My moday morning ramble. Not too long. Just long enough to read before your coffee grows cool in your mug.
There are a happy multitude of things that go into a design position. Some are a little easier to forget and walk over without settling down and taking considered stock of the landscape, the product or offering,. and your place within that world.
Design is much more than how a thing looks. Steve Jobs famously said, “Design is not just what it looks like and feels like. Design is how it works.” If there was anyone closely attuned with the process and someone who stressed excellence more than he, I am not aware of such a person.
Too often technologies are discovered or developed and then a team looks to see what they may apply that technology to. This can indeed work some of the time if the technology is that ground-breaking and impactful. But strive for the inverse relationship – what do users want and need – and then fig8re out the technology to deliver those things to them in a way that is pleasant, impactful, approachable, and affordable. Taking this idea further, user experiences can also be based upon how a product is intended to make a user FEEL. What can be done to deliver the utility and the associated emotional impact on their use with your product and brand? IOt could be color, fit and finish, materials, environmental impact, consideration on how it plays with other products in a line or system, it’s repairability, it’s ability to be mobile, or how it behaves on battery.
Experiences are things that can be qualified and/or quantified for its potential as delivered. You do not need to develop a complete and final solution. Why waste time and energies on an idea that may not resonate as well as a team thought it may? You don’t need to consume yourself or a team just yet with technical solutions. You want to provide experiences, paper prototypes, low or medium fidelity applications, ideas, thoughts, process, deliveries to internal and external people. Gauge the experience. Refine the experience. Listen to feedback and apply it without ego or condition.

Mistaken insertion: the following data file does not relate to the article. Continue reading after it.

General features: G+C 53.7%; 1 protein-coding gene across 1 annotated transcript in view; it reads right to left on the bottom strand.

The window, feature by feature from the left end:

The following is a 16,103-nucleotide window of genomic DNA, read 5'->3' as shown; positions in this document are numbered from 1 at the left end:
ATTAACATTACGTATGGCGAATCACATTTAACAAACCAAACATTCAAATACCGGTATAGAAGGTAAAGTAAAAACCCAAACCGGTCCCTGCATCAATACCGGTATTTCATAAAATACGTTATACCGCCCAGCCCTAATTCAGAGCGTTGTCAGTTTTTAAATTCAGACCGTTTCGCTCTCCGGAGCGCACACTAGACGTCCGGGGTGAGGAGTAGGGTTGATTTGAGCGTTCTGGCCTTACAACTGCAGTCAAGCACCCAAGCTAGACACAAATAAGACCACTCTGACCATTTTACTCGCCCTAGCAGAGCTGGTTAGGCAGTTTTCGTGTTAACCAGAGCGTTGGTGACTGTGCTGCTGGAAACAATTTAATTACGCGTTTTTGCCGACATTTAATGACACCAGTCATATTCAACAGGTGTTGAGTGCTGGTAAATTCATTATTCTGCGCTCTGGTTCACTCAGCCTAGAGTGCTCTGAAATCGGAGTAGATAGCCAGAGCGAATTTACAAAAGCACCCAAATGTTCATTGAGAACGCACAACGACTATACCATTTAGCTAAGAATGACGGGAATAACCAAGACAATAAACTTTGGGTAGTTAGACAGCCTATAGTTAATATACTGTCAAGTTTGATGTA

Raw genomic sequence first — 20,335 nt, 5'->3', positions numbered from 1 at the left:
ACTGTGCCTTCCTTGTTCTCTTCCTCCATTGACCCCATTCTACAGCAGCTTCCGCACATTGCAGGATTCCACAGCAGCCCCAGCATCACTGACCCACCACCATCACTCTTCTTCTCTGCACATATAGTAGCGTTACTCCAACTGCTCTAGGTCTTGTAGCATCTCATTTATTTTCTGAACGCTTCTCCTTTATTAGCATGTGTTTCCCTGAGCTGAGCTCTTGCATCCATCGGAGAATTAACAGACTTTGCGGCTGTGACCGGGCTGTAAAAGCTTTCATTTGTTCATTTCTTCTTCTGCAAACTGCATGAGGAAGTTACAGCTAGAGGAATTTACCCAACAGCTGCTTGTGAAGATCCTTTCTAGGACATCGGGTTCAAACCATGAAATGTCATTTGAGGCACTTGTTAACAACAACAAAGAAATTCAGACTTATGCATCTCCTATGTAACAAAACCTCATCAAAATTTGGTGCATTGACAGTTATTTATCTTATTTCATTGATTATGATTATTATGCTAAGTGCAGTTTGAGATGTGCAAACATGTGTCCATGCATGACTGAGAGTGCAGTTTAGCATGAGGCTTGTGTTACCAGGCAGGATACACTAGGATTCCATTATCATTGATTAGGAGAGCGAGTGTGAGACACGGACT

It’s easier to scarf a fast food burger and fries than it is to delicately prepare and eat a finely cooked lemon pepper salmon steak. One satisfies a hunger, the other does so while also providing enhanced nutrition and individual participation in its preparation.
Take care of your approach, your visual design, your presentation, your approaches, your membership, your impact, and tresults. There may be times when you feel pressure to “just get. it done” but deep down you know it may take longer hours to provide dependable material, and you should be willing to provide that effort. Your work is your billboard to those you work for – even if that is yourself alone. Others notice and will want to have you part of future endeavors.
You may run into culture clashes or personalities that look at technologies merely as a means to an end that provides them an opportunity to one-sidedly apply their own skills to a task. While such skills are worthy and warranted – they should not provide a singular side of a looking glass in lieu of a larger picture. We all think we know what is best in our own way – it’s how we accept others and their skilled contributions to serve as ingredients to thoughtful and considered solutions that can provide the best utility and activity. It can be a balancing act – but never give in to ideas or activities just because it may be easier to do so. Do not compromise your desire and ability to deliver high-quality work that does not surround itself with solution space material too soon. Let an idea germinate and play itself out before looking to solve the situation with deliverable real-world deployments. Yes, it’s true, real artists ship, as Steve Jobs also famously once said to his Macintosh team at Apple. But an artist has to know that the paint and the surfaces and the proposed imagery is something that will work and be desired before fully tackling.
Enjoy the last sip of your coffee and have a wonderful week!